WebViz: A Collaborative Visualization System

WebViz displays

Thanks to the advancement of computing hardware, researchers in all fields are able to generate huge datasets. Data processing, including analysis and visualization, has to tackle the problem of large-data throughput. Both the software and hardware architectures of current computational science have to evolve quickly to meet the volumes of data generated by current petascale computing. Additionally, recent years have seen an upsurge in the number of collaborative computing tools that are empowered and facilitated by the internet. Applications in the so-called “cloud” allow collaborators in distant locations to efficiently share information and work together to solve problems. While researchers routinely use visualization techniques on massive datasets and have begun web-based collaboration using software in the cloud, a need still exists for combining these two applications into a collaborative visualization system that can handle terabytes, or more, of data.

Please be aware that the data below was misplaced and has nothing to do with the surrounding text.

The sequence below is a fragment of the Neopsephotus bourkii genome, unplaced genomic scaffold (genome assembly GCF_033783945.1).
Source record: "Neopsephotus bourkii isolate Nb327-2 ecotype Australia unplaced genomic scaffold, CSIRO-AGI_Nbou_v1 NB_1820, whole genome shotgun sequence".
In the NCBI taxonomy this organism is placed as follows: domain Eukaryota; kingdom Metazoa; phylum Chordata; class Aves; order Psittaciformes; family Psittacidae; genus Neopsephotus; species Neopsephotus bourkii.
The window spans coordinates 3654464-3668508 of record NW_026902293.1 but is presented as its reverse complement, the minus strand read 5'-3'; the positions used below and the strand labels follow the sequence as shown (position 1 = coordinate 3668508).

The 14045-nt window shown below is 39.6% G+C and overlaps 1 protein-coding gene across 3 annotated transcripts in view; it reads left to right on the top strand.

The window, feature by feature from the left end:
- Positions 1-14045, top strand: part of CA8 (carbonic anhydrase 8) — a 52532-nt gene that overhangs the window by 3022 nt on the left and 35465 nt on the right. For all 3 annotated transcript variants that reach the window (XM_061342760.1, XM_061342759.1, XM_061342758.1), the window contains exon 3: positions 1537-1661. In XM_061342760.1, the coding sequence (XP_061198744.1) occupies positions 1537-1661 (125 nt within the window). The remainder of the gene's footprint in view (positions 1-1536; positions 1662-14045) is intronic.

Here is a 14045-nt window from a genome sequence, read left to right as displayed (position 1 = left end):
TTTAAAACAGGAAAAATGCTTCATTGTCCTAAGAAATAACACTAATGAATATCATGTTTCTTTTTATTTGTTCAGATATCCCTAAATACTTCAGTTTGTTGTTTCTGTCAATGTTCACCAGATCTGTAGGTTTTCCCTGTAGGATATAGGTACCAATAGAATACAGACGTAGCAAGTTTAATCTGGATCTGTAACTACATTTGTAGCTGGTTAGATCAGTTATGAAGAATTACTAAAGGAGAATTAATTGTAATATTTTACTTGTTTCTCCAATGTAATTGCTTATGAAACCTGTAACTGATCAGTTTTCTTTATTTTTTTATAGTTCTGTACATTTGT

The research group of Professor David Yuen (Earth Sciences; MSI Fellow) is working on a client-server based approach to visualization. Group members who have worked on this project, known as WebViz, include Yichen Zhou, Cory Ruegg, Robin M. Weiss, Erik O.D. Sevre, Wei Jin, and Michael R. Knox. WebViz is a collaborative visualization system that allows users in different locations with different hardware platforms to share and interact with the same real-time visualization session. The image above shows how WebViz can be used on a variety of hardware platforms, including a Powerwall (left panel, 15 megapixel resolution) connected to a Linux server and an iPad 2 (right panel) that uses iOS (formerly iPhone OS, an operating system developed by Apple for hand-held devices). The visualization shows the Tohoku-oki tsunami waves. The Yuen group has tested WebViz at several locations around the globe that are located far from the WebViz servers at the University of Minnesota. These locations include locations in China such as Harbin (9,300 km from Minnesota), Beijing (10,200 km), Shanghai (10,900 km), and Lanzhou (10,800 km), plus Kiev, Ukraine (8,100 km) and Perth, Australia (17,100 km). All rendering processes were done within a couple of minutes.


This research has been supported by the CMG and OCI programs of the National Science Foundation. A longer article about WebViz and its capabilities can be found in the Spring 2012 Research Bulletin.


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